Print Get a PDF version of this webpage PDF. The Digital Innovation Lab launched last year has spawned an even bigger and more exciting institutional innovation: the Carolina Digital Humanities Initiative, announced this ...
GigaOMMendeley injects some pace into academia with fast, big dataGigaOM“The biggest problem in academia is the long waiting time: it can take three to five years from the time you have done research to get it published — all the decisions you make...
LinkedIn's Edge: The 7 Habits Of A Well-Run Social NetworkForbesIt has put together a playbook that harnesses the great strengths of social media in ways that translate into unusually reliable profit growth.
Bill & Melinda Gates Foundation is inviting you to apply for its annual Access to Learning Award 2013, which provides grant to organizations that are working to connect people to information and opportunities through free ...
...When we stopped thinking in terms of physical and digital, what began to emerge were discussions that focused purely on learning, teaching, and space deisgn. Our roadmaps for individualized professional development emerged. http://www.ryanbretag.com/blog/?p=2263
We also started to focus on formal and informal learning, blended learning, and edges. This allowed for a three tiered PD program to emerge.
This has and continues to serve us well but there remains a critical piece missing. The digital piece to the learning commons. For me, it is a critical gap and we’ve not been able to fill it with a social networking tool of any value. Yes, we’ve discussed Facebook but the discussions with students, teachers, parents and administrators always left us with no solid answer.
Ross Dawson is a smart guy. The six mechanisms in the paper he discusses are: an idea ecology, a web of dependencies, an intellectual supply chain, a collaborative deliberation, a radically fluid virtual organization, a multi-user game. -- Howard
"One of the many reasons humanity is at an inflection point is that the age-old dream of the “global brain” is finally becoming a reality.
I explored the idea in my book Living Networks, and at more length in my piece Autopoiesis and how hyper-connectivity is literally bringing the networks to life.
Today, my work on crowdsourcing is largely focused on the emerging mechanisms that allow us to create better results from mass participation.
Some of the best work being done in the space is at the MIT Center for Collective Intelligence. A few of their researchers (including founder Thomas Malone) have just written a short paper Programming the Global Brain.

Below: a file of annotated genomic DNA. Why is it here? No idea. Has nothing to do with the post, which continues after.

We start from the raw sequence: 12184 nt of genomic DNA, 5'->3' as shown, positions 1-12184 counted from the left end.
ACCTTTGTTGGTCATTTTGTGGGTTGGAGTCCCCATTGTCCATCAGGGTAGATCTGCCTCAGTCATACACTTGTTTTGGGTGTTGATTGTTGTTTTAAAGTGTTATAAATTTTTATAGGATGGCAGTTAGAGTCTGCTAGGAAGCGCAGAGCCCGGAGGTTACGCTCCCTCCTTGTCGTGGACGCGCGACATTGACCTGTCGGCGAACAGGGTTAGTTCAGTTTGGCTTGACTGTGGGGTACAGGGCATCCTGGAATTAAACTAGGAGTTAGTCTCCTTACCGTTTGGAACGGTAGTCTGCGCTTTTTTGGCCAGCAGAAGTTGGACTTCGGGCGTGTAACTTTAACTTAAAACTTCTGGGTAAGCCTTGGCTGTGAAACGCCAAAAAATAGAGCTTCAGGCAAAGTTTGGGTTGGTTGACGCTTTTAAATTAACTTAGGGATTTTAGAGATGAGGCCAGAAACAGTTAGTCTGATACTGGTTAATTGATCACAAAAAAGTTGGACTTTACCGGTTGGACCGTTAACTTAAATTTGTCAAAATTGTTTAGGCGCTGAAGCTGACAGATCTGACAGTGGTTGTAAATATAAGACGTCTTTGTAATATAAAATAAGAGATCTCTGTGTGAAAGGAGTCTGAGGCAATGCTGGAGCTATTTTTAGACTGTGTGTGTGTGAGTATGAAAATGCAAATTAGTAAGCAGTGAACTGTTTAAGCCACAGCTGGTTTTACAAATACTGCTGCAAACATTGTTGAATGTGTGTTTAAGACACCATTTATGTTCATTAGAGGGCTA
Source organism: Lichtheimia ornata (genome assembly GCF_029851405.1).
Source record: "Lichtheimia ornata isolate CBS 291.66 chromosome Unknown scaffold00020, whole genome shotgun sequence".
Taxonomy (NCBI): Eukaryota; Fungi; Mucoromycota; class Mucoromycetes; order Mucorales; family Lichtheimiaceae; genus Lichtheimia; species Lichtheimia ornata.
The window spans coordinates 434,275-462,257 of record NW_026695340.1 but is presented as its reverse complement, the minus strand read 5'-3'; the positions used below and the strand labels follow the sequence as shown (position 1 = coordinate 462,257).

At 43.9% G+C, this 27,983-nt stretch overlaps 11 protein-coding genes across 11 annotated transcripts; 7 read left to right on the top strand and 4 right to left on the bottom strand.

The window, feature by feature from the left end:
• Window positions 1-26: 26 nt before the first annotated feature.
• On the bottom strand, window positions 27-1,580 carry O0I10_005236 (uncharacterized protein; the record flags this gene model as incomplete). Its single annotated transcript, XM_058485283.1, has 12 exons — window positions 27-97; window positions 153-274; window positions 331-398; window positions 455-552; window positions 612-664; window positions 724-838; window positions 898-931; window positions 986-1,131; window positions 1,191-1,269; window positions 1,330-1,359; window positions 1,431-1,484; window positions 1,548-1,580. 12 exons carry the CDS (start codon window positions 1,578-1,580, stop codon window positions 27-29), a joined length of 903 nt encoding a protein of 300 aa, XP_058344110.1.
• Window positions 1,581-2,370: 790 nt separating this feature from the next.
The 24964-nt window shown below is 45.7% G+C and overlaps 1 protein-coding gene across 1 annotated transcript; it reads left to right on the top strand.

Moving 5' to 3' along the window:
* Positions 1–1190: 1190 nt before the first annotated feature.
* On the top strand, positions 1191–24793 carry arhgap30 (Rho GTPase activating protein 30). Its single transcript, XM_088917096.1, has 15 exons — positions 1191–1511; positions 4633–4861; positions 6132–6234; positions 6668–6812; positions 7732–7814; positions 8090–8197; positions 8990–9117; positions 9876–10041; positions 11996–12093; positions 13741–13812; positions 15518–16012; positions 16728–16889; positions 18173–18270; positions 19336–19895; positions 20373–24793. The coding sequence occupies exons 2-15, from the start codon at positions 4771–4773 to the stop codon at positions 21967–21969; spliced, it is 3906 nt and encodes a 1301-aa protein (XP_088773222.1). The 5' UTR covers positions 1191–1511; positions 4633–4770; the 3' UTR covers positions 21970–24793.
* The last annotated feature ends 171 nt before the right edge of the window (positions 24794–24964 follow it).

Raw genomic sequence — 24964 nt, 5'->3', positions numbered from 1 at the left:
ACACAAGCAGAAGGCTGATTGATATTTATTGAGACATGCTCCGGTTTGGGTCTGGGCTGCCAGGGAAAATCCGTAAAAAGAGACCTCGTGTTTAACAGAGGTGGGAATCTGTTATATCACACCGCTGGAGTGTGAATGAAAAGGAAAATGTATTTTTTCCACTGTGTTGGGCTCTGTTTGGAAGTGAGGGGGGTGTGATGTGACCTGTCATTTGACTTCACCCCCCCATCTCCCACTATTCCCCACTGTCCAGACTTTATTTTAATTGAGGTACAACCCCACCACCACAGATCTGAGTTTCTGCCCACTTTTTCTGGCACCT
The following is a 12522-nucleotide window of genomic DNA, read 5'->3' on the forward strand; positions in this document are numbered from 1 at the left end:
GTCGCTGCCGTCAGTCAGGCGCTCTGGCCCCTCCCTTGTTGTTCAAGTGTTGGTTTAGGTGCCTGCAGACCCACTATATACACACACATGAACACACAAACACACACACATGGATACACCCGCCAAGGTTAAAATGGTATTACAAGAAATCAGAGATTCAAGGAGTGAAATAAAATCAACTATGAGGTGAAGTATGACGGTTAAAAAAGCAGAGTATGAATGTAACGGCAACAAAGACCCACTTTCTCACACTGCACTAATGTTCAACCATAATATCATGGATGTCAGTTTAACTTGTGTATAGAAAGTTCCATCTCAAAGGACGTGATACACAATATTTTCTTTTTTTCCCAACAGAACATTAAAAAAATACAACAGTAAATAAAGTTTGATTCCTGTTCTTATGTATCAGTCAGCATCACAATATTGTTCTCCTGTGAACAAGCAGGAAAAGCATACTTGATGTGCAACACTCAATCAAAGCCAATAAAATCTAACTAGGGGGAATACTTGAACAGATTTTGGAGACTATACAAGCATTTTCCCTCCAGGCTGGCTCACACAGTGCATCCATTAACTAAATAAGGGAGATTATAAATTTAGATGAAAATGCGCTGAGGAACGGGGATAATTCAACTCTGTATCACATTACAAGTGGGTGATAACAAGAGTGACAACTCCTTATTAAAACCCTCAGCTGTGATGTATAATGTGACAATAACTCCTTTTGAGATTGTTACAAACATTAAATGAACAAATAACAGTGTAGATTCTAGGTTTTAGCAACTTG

I don’t think “programming” is the best metaphor. I prefer to think about the enabling structures and mechanisms out of which collective intelligence will be created.
However programming can be a useful frame, and in the paper the authors propose six programming metaphors that will facilitate the formation of the global brain:"
In recent decades, the sciences and the humanities have found their ways to grow ever farther apart. You don't hear many biology students raving over their literature course load, just as you do not hear language majors ...
Wired.co.ukIn academia, 'e' can't automatically mean freeWired.co.ukThe impact of "e means free" has the potential to discourage academics, reduce research, hamper innovation in publishing and potentially harm students.
A few weeks ago I wrote about what crowdsourcing is useful for, breaking it down into three main categories: Work, Input and Organizing. Here are some ideas for tasks that can be crowdsourced and links to sites that can help you with those tasks.
Many educators are beginning to become aware of the growing teaching method referred to as “Flipping The Classroom”. Simply put… the teacher provides videos for homework, while traditional home work is done in class under teacher supervision. Unfortunately this might be just too simplistic of a definition. Possible this is why using the words “simply put” may not be the best practice in explaining anything.
It would certainly change the culture of deception that leads kids and many of their parents to lie about their dates of birth to join social networking sites in the first place and provide a much safer environment for tweens who are already there...
Just came across this article which, once again, has me despairing about the way people talk about games-based learning. Gates speaks with two fundamental flaws in his thinking (it may have been more but the second half ...